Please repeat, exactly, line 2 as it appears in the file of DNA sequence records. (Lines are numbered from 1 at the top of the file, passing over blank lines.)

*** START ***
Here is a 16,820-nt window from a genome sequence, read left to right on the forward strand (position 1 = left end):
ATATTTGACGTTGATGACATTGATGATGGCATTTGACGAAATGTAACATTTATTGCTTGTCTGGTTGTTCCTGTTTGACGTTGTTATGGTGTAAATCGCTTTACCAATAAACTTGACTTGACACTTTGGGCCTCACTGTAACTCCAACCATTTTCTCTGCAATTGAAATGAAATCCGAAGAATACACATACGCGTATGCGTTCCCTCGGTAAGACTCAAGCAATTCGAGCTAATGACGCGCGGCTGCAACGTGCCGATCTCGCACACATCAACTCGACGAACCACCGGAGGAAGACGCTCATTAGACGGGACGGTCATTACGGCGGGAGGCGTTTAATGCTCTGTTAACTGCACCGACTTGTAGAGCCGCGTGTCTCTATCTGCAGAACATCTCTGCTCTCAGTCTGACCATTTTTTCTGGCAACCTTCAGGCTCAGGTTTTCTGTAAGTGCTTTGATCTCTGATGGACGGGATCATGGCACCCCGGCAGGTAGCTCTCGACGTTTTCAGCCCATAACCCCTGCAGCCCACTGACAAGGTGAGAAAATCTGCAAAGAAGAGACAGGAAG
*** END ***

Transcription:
ATATTTGACGTTGATGACATTGATGATGGCATTTGACGAAATGTAACATTTATTGCTTGTCTGGTTGTTCCTGTTTGACGTTGTTATGGTGTAAATCGCTTTACCAATAAACTTGACTTGACACTTTGGGCCTCACTGTAACTCCAACCATTTTCTCTGCAATTGAAATGAAATCCGAAGAATACACATACGCGTATGCGTTCCCTCGGTAAGACTCAAGCAATTCGAGCTAATGACGCGCGGCTGCAACGTGCCGATCTCGCACACATCAACTCGACGAACCACCGGAGGAAGACGCTCATTAGACGGGACGGTCATTACGGCGGGAGGCGTTTAATGCTCTGTTAACTGCACCGACTTGTAGAGCCGCGTGTCTCTATCTGCAGAACATCTCTGCTCTCAGTCTGACCATTTTTTCTGGCAACCTTCAGGCTCAGGTTTTCTGTAAGTGCTTTGATCTCTGATGGACGGGATCATGGCACCCCGGCAGGTAGCTCTCGACGTTTTCAGCCCATAACCCCTGCAGCCCACTGACAAGGTGAGAAAATCTGCAAAGAAGAGACAGGAAG